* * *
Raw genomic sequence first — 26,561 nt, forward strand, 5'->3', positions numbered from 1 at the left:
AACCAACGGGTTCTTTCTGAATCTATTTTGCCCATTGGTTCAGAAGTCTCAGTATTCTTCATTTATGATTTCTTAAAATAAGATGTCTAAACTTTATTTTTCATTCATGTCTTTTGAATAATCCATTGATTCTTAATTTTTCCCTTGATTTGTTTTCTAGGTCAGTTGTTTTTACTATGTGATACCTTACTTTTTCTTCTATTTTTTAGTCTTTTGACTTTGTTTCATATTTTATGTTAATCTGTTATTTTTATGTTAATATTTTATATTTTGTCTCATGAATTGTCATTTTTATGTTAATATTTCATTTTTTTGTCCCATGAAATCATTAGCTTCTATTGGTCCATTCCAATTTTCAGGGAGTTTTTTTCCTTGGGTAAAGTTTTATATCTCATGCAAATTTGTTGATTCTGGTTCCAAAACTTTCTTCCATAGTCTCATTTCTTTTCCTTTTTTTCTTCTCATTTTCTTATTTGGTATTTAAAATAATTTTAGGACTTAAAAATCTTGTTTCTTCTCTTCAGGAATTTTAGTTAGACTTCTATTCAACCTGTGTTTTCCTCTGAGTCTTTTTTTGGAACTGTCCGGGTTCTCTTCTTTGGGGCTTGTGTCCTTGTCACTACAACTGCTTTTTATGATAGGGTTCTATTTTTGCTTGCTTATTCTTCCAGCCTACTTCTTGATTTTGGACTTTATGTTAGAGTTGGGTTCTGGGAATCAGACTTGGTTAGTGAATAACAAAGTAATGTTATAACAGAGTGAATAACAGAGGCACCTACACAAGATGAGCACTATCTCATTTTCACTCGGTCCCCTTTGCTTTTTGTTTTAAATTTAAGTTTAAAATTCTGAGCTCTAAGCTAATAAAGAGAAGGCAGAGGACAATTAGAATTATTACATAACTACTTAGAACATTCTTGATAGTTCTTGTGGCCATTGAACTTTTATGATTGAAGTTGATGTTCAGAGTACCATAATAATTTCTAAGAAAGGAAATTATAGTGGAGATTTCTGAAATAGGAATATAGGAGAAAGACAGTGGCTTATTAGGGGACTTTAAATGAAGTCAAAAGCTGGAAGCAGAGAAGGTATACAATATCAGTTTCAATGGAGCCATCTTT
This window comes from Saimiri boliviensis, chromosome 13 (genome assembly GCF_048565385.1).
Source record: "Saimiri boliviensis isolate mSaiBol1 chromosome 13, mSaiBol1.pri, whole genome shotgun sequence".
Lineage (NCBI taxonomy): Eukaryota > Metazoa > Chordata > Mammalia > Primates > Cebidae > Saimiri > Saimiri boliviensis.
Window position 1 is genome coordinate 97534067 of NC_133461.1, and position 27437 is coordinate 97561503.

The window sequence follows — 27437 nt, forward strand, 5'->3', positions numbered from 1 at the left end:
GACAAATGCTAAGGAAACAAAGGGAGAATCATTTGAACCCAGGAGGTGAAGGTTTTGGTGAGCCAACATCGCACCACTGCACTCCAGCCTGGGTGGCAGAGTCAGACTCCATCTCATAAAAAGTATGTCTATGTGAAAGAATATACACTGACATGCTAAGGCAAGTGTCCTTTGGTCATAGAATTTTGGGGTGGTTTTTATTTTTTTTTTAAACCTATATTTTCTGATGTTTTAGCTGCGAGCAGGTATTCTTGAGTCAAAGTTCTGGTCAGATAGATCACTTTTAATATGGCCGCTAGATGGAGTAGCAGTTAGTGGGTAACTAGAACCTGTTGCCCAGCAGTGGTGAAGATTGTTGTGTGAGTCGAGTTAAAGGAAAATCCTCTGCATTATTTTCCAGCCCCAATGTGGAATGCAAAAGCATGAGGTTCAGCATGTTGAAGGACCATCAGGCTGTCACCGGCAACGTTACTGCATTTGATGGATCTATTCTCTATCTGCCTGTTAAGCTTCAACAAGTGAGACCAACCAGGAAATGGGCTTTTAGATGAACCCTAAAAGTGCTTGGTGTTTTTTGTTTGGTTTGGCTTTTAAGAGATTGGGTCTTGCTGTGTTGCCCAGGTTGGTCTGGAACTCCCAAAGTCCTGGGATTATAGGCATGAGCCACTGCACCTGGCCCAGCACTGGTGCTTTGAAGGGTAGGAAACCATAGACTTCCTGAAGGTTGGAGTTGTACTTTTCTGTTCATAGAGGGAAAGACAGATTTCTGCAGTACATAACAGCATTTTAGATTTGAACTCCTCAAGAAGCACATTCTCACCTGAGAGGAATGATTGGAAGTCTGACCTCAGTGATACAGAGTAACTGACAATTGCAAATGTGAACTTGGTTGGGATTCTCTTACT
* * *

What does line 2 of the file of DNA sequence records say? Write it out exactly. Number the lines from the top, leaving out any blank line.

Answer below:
AACCAACGGGTTCTTTCTGAATCTATTTTGCCCATTGGTTCAGAAGTCTCAGTATTCTTCATTTATGATTTCTTAAAATAAGATGTCTAAACTTTATTTTTCATTCATGTCTTTTGAATAATCCATTGATTCTTAATTTTTCCCTTGATTTGTTTTCTAGGTCAGTTGTTTTTACTATGTGATACCTTACTTTTTCTTCTATTTTTTAGTCTTTTGACTTTGTTTCATATTTTATGTTAATCTGTTATTTTTATGTTAATATTTTATATTTTGTCTCATGAATTGTCATTTTTATGTTAATATTTCATTTTTTTGTCCCATGAAATCATTAGCTTCTATTGGTCCATTCCAATTTTCAGGGAGTTTTTTTCCTTGGGTAAAGTTTTATATCTCATGCAAATTTGTTGATTCTGGTTCCAAAACTTTCTTCCATAGTCTCATTTCTTTTCCTTTTTTTCTTCTCATTTTCTTATTTGGTATTTAAAATAATTTTAGGACTTAAAAATCTTGTTTCTTCTCTTCAGGAATTTTAGTTAGACTTCTATTCAACCTGTGTTTTCCTCTGAGTCTTTTTTTGGAACTGTCCGGGTTCTCTTCTTTGGGGCTTGTGTCCTTGTCACTACAACTGCTTTTTATGATAGGGTTCTATTTTTGCTTGCTTATTCTTCCAGCCTACTTCTTGATTTTGGACTTTATGTTAGAGTTGGGTTCTGGGAATCAGACTTGGTTAGTGAATAACAAAGTAATGTTATAACAGAGTGAATAACAGAGGCACCTACACAAGATGAGCACTATCTCATTTTCACTCGGTCCCCTTTGCTTTTTGTTTTAAATTTAAGTTTAAAATTCTGAGCTCTAAGCTAATAAAGAGAAGGCAGAGGACAATTAGAATTATTACATAACTACTTAGAACATTCTTGATAGTTCTTGTGGCCATTGAACTTTTATGATTGAAGTTGATGTTCAGAGTACCATAATAATTTCTAAGAAAGGAAATTATAGTGGAGATTTCTGAAATAGGAATATAGGAGAAAGACAGTGGCTTATTAGGGGACTTTAAATGAAGTCAAAAGCTGGAAGCAGAGAAGGTATACAATATCAGTTTCAATGGAGCCATCTTT